What do you call a Smart City without PNT?
Most definitions of a Smart City talk about a city that leverages connectivity for the Internet of Things (IOT), transportation, sustainability, and energy usage.
But this technology already exists.
So what is the city of the future really lacking? This:
Self-driving vehicles, flying taxis, and delivery drones can reduce traffic and emissions - and stress for commuters.
But this won't happen without better navigation infrastructure.
Vehicles are already being outfitted with cameras and lidar for proximity sensors.
But this is for spatial awareness to prevent collisions - they don't provide guidance.
GPS and other space-based position, navigation and timing (PNT) systems work well on the open highway, but can’t provide effective navigation in urban canyons, tunnels, and parking garages.
One solution was described in 2008 by Steve Jobs: in large cities, we are surrounded by wi-fi routers and cell towers that are natural beacons.
The next step is to provide position and timing over these beacons as part of a larger mobility network.
But these beacons need to be accurately – and securely – synchronized.
Timing not only impacts the position accuracy, but in a future of flying cars you don’t want infrastructure that can be easily hijacked.
Last Week's Theme: The Server Lights Are Big and Bright
- Check out our Start Engine campaign page to own your own piece of Xairos! You can also check out a summary of our latest Investor Update.
- Planning for upcoming conferences and presentations in March, including a Royal Institute of Navigation Workshop, Satellite 2023, Space Symposium, and a presentation at the Workshop on Synchronization and Timing Systems.
- Working on new proposals, new IP, and the next step in our hardware development.
- Standing up a UK subsidiary to address new business opportunities there and in Europe.
- Foundation for the Future podcast to be released soon, with more interviews and podcasts to be announced soon.
- European leaders approved the IRIS² constellation as an “alternative to Starlink.” A key difference: “Security would be provided through quantum encryption.”
- “While every part of assured position, navigation and timing is critical to future U.S. Army missions, timing often seems to be overlooked,” according the US Army director of the Assured Positioning, Navigation and Timing/Space (APNT/Space) Cross-Functional Team.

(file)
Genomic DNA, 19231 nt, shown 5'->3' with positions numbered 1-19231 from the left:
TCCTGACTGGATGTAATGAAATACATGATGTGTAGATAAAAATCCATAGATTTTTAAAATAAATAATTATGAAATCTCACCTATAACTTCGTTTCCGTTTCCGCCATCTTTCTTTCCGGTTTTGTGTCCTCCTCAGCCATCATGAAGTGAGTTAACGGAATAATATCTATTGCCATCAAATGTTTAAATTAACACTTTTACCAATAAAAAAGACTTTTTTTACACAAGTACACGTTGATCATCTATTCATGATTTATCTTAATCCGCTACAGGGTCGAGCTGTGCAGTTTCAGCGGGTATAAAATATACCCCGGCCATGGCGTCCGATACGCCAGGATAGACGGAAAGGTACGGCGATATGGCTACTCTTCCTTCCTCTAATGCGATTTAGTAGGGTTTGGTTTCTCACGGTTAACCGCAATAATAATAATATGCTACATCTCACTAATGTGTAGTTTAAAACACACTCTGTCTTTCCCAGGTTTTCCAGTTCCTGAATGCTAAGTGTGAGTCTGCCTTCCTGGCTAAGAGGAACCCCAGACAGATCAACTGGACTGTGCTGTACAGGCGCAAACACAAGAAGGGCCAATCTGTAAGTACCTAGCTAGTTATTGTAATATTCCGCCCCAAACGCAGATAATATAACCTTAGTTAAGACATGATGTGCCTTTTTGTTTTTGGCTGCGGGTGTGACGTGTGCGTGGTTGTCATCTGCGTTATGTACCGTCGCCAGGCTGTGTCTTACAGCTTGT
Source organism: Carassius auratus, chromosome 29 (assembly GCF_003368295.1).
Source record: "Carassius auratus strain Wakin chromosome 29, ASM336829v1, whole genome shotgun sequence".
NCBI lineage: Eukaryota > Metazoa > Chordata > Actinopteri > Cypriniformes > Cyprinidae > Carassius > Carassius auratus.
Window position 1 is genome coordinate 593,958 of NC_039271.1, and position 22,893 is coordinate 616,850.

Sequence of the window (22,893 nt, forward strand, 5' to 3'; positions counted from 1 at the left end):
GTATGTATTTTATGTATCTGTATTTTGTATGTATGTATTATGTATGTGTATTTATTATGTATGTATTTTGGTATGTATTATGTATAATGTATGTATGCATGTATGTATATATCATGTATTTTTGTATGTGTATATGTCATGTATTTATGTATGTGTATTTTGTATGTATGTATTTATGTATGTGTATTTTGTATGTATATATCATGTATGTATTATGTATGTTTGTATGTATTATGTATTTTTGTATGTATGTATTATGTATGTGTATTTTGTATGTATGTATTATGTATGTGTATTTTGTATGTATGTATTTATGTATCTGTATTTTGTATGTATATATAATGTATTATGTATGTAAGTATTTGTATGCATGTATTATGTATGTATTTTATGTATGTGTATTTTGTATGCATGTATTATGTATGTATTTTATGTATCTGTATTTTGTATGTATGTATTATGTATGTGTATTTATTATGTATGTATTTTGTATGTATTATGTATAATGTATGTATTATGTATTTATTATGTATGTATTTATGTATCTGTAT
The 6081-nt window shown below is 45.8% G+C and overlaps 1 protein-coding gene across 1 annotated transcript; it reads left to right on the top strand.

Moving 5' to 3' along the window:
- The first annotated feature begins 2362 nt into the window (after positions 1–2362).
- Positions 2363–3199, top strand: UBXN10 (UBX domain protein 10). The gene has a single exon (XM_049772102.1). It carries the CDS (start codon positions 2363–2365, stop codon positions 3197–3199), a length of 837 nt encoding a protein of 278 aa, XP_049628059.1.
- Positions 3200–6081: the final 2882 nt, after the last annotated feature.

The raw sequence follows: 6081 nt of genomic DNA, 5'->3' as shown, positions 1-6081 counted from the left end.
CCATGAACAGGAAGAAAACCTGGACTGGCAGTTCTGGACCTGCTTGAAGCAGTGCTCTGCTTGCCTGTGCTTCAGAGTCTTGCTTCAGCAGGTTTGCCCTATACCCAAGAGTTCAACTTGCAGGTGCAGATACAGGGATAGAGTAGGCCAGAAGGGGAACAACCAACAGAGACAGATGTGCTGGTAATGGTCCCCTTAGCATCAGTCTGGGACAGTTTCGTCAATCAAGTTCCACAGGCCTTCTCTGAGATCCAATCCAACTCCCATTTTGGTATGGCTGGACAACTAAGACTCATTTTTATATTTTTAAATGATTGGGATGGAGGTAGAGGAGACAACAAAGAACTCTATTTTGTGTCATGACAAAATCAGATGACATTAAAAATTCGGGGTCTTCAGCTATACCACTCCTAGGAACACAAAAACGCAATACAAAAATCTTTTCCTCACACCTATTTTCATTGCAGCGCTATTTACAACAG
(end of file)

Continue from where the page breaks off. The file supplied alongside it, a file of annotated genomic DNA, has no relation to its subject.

- SK Telecom and IDQuantique announced plans to unveil their “Quantum Cryptography One Chip” at Mobile World Congress (MWC) 2023. They are already providing quantum random number generation chips on the latest Samsung flagship phones – but only in Korea.
- Another large solar flare erupted Friday, but, fortunately only glanced the Earth. It still “created temporary radio blackouts on the sunlit side of Earth” and impressive aurora borealis displays. The peak may be over but you can still check out this aurora forecaster.
- The Defense Innovation Unit (DIU) recently noted that the “U.S. military must stop building satellite systems from scratch and better leverage of the commercial space sector by buying commoditized systems and services.”
- This was echoed by the US Space Force: “Traditionally, the military has chosen to build expensive, bespoke solutions," but "there has been an increased emphasis on leveraging commercial systems and services when possible."
- There is also renewed interest in dual-use and defense focused startups among investors like Andreessen Horowitz, who recently hosted the American Dynamism summit geared towards startups taking “on our country’s most pressing issues to support the national interest.”
- In the past, disruptive companies emerged from crises in the tech industry, and there are some that believe that this will happen again and it won’t necessarily come from Silicon Valley.
- Royal Institute of Navigation LEO PNT Workshop, March 1, London
- Workshop on Synchronization and Timing Systems, March 13 - 16, Vancouver, Canada
- Satellite 2023, March 13 - 16, Washington DC
- Space Symposium, April 17 - 20, Colorado Springs, CO
- Commercialising Quantum Global, May 17 - 19, London UK
- Quantum 2.0 Conference, Denver, CO, June 18 - 22
Quantumania isn't just the title of a superhero movie - in the real world there has been a lot of interest in quantum technologies recently.
The incredible applications enabled by quantum technologies has created a sort of global quantum arms race.
By some estimates (including recent McKinsey and Deloitte reports) China was the leader in global quantum funding.
In the US, funding from the National Quantum Initiative Act led to a renewed government focus and new quantum testbeds in Washington DC, Chicago, Tennessee, and New York.
This race is so critical that The World Economic Forum raised concerns about a growing quantum divide, since "quantum technology will exponentially accelerate the Fourth Industrial Revolution."
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